at the bottom of each overexposed image.  The overexposure resulted from the 
direct solar illumination of the antenna (sun behind the astronauts).

(Note: Brightness contours around the overexposed antenna image that are
evident upon blowing up the images result from the digitization process 
necessary for this internet presentation.  The overall color of the prints 
is a deep, dark bluish with the antenna overexposure area is white.)

The photos of the unidentified object(s) show considerably more detail than 
just points of light. The amount of overexposure in the uniform white 
regions is comparable with that made by reflective objects which are close 
to the camera and are fully illuminated by the sun. 

The astronauts took three photos in the direction of the object(s). In the 
first photo, I was not able to locate an image comparable to the images in 
the second and third photos anywhere in the transparency. The second photo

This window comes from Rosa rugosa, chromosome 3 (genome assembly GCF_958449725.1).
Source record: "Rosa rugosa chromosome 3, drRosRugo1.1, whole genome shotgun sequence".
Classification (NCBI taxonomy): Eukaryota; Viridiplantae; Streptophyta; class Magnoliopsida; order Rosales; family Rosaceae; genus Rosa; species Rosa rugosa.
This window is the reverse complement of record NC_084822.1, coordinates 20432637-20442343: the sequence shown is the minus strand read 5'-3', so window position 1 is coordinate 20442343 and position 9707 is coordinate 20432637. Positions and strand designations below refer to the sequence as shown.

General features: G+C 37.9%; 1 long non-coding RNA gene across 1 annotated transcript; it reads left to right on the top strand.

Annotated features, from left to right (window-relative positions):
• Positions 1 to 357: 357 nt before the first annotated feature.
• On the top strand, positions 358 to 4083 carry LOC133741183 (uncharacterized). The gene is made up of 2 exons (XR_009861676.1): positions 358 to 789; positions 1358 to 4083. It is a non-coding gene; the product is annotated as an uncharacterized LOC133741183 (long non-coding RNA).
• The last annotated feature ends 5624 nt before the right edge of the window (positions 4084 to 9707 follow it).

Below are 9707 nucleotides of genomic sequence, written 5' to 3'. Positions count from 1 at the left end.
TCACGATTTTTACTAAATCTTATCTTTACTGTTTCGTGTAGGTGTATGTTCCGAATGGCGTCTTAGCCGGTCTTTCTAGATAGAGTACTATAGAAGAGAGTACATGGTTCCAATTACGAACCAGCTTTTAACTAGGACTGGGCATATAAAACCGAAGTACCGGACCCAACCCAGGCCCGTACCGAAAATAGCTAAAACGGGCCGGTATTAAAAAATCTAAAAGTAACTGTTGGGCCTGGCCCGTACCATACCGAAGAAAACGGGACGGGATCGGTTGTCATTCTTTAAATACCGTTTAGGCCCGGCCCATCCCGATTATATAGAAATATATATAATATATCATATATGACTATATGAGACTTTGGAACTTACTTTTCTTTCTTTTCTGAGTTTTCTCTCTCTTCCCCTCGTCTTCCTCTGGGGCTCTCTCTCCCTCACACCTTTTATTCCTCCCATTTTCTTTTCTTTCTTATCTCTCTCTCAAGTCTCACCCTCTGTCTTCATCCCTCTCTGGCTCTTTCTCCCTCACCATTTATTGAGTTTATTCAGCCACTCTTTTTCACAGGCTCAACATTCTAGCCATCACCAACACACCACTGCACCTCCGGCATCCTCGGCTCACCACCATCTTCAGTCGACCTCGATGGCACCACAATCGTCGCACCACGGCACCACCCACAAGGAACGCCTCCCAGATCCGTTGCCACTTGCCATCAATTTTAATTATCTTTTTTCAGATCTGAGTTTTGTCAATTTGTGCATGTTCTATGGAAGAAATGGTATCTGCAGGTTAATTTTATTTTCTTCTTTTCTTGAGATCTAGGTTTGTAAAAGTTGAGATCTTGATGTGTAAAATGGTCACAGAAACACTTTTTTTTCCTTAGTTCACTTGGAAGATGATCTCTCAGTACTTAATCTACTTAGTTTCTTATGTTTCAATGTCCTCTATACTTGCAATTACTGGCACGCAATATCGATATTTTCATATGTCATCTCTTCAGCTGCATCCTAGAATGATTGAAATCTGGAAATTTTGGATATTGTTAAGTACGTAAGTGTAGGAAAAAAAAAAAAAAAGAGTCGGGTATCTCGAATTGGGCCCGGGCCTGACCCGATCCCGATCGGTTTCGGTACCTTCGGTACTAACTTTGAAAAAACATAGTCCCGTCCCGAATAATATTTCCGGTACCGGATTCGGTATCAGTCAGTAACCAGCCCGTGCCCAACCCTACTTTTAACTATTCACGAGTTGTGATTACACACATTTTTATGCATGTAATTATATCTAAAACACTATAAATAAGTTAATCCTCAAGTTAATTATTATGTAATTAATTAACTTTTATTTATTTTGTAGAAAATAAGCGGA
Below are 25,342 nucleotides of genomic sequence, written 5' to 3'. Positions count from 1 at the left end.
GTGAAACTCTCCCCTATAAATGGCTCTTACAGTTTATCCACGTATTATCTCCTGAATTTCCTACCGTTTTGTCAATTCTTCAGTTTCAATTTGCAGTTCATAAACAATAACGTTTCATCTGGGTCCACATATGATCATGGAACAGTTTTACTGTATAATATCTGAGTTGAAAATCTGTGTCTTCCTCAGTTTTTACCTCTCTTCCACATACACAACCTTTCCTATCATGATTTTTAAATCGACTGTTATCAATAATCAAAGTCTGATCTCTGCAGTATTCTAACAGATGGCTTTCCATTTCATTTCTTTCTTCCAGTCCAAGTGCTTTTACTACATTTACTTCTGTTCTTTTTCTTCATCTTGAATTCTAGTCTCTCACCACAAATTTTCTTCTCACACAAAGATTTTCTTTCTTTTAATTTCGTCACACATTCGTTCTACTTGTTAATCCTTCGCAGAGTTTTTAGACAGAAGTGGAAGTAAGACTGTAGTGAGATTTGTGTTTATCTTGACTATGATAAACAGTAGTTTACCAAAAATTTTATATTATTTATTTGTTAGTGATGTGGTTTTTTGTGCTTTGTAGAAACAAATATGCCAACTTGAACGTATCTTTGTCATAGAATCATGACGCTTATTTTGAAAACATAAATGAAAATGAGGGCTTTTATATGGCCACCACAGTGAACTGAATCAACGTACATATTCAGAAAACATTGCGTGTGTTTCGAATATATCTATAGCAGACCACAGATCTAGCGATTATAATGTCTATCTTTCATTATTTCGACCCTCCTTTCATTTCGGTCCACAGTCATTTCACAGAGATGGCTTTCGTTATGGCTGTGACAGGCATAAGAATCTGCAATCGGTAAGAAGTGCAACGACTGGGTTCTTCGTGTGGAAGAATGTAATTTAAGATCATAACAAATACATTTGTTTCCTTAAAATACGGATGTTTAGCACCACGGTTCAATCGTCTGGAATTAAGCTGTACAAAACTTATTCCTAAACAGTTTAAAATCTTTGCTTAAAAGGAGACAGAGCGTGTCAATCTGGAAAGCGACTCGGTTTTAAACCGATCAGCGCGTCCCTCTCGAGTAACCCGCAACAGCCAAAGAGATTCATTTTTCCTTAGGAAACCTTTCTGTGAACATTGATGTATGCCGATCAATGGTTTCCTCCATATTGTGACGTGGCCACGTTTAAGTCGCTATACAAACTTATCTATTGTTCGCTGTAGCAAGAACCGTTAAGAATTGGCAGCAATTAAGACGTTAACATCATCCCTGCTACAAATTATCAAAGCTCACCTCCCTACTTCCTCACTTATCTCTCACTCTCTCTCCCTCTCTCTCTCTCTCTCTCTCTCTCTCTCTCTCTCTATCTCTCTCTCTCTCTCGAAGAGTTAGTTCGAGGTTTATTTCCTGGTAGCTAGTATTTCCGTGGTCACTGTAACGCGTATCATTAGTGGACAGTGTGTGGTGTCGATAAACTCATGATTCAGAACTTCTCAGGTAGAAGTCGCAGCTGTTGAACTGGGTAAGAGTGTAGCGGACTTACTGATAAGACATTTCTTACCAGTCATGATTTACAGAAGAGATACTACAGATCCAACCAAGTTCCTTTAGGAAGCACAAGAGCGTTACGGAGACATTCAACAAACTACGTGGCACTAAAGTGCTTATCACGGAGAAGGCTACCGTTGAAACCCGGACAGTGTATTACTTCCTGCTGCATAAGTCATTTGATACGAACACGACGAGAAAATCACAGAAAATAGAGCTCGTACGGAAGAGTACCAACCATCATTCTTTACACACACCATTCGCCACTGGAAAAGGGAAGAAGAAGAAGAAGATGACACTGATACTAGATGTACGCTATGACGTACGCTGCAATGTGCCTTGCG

(Figure 3A) shows four distinct white overexposed regions, herein called 
"ORs", of various sizes with a red-orange "corona" surrounding them (due to 
"halation" which is light scattered sideways within the film). A similar 
corona also surrounds the completely overexposed white region around the L-
Band antenna, which appears at the right hand edge of all three photos and 
was only several meters from the camera. Thus, the ORs resulted from extreme 
overexposure of the film and the corona around the ORs from slightly less 
exposure. However, the overexposure corona from objects follows the general